My Love-hate Relationship with ArcGIS

Posted to Software  |  Nathan Yau

Housing BurdenArcGIS can do a lot for you in terms of speeding up the mapping process, which is great, but here's my dilemma: do I really want to put in all the time to figure out how to use the software?

I think the basics is good enough for me and any further than that, I'll let a mapping expert take over. However, I know that spatial analysis is something I'm going to pursue, so... I'm really back and forth.

On the one hand, ArcGIS has a lot of functions, but on the other hand, it's not especially easy to use all those functions. For example, I was doing a join between two data tables, but it wasn't working at first because the column on one table didn't have leading zeros (e.g. 1 instead of 01). By "not working" I don't mean that columns weren't joining. I mean that I couldn't select this column and that column to join by, so I couldn't even get to the step where I knew I had to change something. It's little things like that that bug me and make me think that ArcGIS is inflexible.

Plus, it sure does like to crash.

I don't know.

I probably just need more experience. How about this. I'll just learn what I have to, but I'm not going to go out of my way to become an ArcMap expert. Yeah, that sounds OK to me.

And on that note, here's the map I made. Color scale was the main thing I had to fuss with. Too many shades of gray lead to a muddled graphic in the paper even if it looks fine on screen. The map shows the percentage of people who spend 30% or more of their household income on housing. Of course, California leads the way.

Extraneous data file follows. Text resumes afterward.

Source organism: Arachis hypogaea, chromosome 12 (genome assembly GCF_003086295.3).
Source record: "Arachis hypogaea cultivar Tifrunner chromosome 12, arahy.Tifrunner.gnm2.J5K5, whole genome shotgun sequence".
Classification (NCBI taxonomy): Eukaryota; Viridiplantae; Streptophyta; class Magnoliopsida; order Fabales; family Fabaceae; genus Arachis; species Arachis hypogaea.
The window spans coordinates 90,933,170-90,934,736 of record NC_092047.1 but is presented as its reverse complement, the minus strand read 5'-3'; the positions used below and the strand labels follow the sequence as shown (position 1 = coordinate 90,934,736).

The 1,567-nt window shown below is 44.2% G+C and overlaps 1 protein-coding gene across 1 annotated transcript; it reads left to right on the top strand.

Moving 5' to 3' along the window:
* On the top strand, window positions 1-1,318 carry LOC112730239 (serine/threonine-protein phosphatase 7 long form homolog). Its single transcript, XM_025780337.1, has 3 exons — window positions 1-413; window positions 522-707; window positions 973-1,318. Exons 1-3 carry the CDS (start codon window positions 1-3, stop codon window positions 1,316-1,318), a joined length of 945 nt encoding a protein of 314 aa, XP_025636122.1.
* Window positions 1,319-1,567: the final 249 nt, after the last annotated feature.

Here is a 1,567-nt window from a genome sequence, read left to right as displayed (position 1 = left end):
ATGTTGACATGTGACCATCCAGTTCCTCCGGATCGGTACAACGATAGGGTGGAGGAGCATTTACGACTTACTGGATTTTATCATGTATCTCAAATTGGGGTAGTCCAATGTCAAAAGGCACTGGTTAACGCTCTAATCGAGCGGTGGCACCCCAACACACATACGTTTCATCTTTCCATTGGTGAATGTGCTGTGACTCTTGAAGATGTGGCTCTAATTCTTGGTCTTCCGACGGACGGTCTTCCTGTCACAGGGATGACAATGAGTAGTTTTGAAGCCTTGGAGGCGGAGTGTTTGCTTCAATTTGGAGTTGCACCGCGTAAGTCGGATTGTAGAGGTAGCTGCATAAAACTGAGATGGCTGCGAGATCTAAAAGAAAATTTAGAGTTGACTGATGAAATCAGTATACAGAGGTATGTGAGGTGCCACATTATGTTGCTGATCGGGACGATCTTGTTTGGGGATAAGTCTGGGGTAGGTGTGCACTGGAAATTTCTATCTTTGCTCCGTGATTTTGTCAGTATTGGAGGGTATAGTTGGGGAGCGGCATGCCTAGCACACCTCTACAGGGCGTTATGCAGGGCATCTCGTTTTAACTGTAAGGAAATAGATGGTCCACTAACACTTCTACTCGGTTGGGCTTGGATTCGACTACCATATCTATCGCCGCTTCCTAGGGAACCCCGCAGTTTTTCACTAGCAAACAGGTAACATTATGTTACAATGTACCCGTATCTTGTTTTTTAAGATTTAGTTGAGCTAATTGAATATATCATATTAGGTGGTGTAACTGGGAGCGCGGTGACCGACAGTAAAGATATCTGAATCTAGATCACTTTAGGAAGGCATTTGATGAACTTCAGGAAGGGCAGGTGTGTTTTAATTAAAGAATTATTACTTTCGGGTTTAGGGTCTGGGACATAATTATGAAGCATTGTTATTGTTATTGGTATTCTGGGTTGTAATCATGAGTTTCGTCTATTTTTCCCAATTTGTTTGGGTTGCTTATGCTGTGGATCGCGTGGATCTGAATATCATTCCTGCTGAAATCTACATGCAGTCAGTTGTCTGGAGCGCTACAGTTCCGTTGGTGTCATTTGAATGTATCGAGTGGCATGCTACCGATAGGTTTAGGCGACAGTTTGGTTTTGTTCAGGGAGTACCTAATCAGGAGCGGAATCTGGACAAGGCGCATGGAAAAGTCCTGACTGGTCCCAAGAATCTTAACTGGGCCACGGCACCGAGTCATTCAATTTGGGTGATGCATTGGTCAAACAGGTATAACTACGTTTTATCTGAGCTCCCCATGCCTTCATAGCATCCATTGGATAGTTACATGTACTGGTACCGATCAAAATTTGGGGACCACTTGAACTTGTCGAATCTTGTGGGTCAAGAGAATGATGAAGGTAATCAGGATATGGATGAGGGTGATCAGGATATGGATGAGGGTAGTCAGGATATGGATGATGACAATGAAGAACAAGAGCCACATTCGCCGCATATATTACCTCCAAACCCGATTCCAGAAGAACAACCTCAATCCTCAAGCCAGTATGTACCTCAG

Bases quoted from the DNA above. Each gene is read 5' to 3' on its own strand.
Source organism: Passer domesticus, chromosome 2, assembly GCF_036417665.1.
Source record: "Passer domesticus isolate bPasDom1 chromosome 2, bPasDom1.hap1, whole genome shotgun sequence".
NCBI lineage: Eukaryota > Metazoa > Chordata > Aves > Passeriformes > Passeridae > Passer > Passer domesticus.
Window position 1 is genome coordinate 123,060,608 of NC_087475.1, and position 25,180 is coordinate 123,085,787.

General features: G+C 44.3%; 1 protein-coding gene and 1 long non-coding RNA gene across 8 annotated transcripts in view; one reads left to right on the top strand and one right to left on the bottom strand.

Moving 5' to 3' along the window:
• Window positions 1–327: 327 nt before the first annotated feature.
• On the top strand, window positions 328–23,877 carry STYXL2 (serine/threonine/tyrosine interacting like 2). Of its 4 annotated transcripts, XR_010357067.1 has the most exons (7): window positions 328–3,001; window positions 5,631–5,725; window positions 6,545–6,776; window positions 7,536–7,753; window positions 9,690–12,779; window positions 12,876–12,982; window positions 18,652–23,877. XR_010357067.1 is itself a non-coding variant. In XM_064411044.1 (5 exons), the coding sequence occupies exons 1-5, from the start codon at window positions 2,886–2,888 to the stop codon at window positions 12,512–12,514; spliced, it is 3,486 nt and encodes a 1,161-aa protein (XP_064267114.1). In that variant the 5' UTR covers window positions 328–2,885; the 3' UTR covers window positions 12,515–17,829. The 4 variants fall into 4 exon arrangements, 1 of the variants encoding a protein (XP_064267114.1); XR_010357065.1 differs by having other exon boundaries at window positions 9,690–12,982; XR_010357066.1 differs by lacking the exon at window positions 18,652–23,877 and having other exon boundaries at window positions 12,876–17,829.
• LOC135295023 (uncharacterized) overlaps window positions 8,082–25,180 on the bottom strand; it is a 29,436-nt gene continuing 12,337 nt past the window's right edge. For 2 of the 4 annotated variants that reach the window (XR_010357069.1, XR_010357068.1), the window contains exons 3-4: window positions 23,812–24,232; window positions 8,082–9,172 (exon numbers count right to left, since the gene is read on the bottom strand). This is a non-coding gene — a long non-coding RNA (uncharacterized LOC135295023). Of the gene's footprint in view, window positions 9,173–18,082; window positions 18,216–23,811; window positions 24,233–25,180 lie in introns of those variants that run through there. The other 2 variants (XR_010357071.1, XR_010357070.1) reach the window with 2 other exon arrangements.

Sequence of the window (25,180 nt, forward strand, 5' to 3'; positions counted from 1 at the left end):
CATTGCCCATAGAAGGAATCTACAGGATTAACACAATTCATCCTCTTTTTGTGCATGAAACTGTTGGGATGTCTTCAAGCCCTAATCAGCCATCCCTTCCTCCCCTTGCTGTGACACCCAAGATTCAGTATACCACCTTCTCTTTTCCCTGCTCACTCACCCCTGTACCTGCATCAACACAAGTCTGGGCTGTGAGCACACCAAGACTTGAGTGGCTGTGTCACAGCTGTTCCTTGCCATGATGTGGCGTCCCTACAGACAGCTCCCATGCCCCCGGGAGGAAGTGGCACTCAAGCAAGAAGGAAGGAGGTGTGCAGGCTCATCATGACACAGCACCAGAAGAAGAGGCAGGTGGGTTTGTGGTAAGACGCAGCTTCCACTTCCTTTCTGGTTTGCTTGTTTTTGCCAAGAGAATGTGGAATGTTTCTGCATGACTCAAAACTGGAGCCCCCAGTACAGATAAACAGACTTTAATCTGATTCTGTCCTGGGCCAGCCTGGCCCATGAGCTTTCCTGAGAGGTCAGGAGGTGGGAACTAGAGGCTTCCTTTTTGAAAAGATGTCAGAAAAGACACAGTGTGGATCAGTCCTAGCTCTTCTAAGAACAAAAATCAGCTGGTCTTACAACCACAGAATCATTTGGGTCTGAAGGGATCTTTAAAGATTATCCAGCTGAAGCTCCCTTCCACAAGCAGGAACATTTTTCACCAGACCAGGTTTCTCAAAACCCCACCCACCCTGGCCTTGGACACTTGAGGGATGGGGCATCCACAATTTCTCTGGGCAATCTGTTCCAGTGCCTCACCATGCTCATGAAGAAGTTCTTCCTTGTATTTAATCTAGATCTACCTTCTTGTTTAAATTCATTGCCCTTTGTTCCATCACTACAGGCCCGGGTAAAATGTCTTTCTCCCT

3 Comments

  • Hang in there man. I spent 3 years trying to learn that program (a long time ago). Very frustrating. But in the end, when you know it well, pretty cool (and powerful).

    I ended up using ArcInfo a lot as well. Sort of a cut-down version with a more intuitive interface.

  • Just curious: is this a general design hint for choropleth maps, that you need just a few different colors for print, but you can have more on screen? I’d never heard that before (though it sounds plausible).

  • Yeah, I guess the rule could be generalized. I mean in either case — paper or print — you won’t want to use too many shades since the eye can only see so much, you know? Although, admittedly, I’m just going off what my editor told me.

    From a quick Google, there seems to be a lot of theory on the topic of color picking… http://tinyurl.com/yw3j89

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